Floyd Kilts' Stories about the Bones

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Floyd Kilts (TIGHAR)

Floyd C. Kilts (17 August 1891 - 11 September 1964) was born in New York, and later moved to California where he lived for 44 years--32 years in San Diego--employed by the State of California for 40 years of that time as a construction engineer. Kilts saw service in WWI, and again during WWII rated as a Chief Carpenter’s Mate in the U.S. Coast Guard. In 1946 his Coast Guard unit was deployed to Gardner Island (Nikumaroro) to dismantle the USCG LORAN Station. Kilts, in his mid fifties at this time, had a conversation with a native colonist on the island who, through the help of an interpreter, passed on to him lore of bones found on Nikumaroro—an anecdotal tale of skeletal remains found and thought to be those of the lost aviatrix Amelia Earhart. (See 3 Aug 1999 posting by Ric)[1]

It was not until 1960 that Kilts, during a period of convalescence, retold the story to San Diego based free-lance reporter Lew Scarr. The San Diego Evening Tribune editor, Leo Bowler, wrote to the British Colonial Secretary on Canton Island in an attempt to verify his story learning that officials had no knowledge of such an event but thought it was highly unlikely. The story, however, was published in the July 21, 1960 edition of the Tribune. [2]

In 1961 KCBS reporter Fred Goerner picked up a shortened AP dispatch of Kilts’ story, and briefly mentioned it in his 1966 book, The Search for Amelia Earhart. A 1989 letter from Goerner to TIGHAR member Rob Gerth, outlined Goerner’s later research on the story which explained it away as being partially true events with erroneous conclusions. [3]

While researching the Kiribati National Archives in Tarawa in 1997, TIGHAR member Peter MacQuerie discovered a formerly secret file labeled “Discovery of Human Remains on Gardner Island” which contained 15 official telegrams and one letter regarding the discovery of a partial skeleton on Gardner Island in 1940—correspondence which corroborated the central theme of the anecdote which Floyd Kilts was told in 1946. [4]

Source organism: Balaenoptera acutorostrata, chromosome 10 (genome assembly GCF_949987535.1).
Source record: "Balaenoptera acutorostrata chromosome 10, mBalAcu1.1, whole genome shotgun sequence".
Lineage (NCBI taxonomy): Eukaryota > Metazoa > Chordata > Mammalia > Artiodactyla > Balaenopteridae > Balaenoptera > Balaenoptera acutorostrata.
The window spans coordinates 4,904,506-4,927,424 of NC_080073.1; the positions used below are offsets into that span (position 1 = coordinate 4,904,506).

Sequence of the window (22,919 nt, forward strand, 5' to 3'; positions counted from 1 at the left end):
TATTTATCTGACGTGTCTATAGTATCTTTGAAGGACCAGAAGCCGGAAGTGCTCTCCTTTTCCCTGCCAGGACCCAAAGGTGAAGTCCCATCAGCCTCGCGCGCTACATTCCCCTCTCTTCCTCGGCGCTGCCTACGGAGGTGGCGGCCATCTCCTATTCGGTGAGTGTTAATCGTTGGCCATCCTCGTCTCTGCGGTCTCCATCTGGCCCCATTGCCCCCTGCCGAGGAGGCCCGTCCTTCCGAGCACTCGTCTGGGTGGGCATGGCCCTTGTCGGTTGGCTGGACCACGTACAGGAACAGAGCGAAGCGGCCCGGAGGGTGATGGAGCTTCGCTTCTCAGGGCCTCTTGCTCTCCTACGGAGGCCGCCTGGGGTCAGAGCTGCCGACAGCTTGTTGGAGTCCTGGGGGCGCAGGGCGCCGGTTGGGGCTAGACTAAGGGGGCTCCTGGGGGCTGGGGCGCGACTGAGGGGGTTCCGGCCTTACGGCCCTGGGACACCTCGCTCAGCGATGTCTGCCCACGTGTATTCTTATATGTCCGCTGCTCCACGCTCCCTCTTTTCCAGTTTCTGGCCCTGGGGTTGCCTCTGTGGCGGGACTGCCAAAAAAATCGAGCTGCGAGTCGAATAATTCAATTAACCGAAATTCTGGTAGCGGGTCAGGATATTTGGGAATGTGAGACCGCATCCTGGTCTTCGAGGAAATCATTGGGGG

"San Diegan Bares Clue to Earhart Fate"

San Diego Tribune—July 21, 1960 (San Diego, California, U.S.A.). by Lew Scarr

Gardner Island is a five-mile hyphen of coral punctuating a million square miles of nowhere and nothing in the Central Pacific.

If a San Diego man is right, it is where Amelia Earhart crashed and died 23 years ago. The water slapping the short, sharp Gardner shoreline is as warm as your bath and as blue as your baby’s eyes.

Coral Looks Smooth as Silk From Air

At low tide the smoothest coral in the world is exposed for 200 yards. From the air it looks as if you could dry your nets there, fly your kite, or, alas, land your plane.

Actually, this smoothest coral is slashed with canyons six to 10 feet wide and 40 to 100 feet deep. At the ends of the 200 yards, the hard beach drops deceptively, 100 feet or more at one spot.

A plane attempting a landing there would be dashed to pieces.

And in the warm, blue water slapping the Gardner shore, Floyd Kilts says, Amelia Earhart’s airplane, the Flying Laboratory, lies in a crust of shells.

Islands Base for Coast Guard Unit

Kilts, 68, of 3615 Oleander Dr., is on leave from his job with the state Department of Veterans Affairs after suffering a heart attack. During World War II he was a chief carpenter in the Coast Guard for four years.

He was stationed on 15 islands in the Pacific installing and dismantling loran stations (navigational aids). One of the 15 was Gardner.

That was March, 1946, nine years after the world’s greatest woman pilot and her navigator, Fred Noonan, flew the twin-engine Lockheed Flying Laboratory from here to eternity.

No satisfactory, documented explanation of the disappearance has been accepted. Even after the navy officially listed Miss Earhart and Noonan as dead, there was the nagging feeling among some that the tousle-haired aviator lived.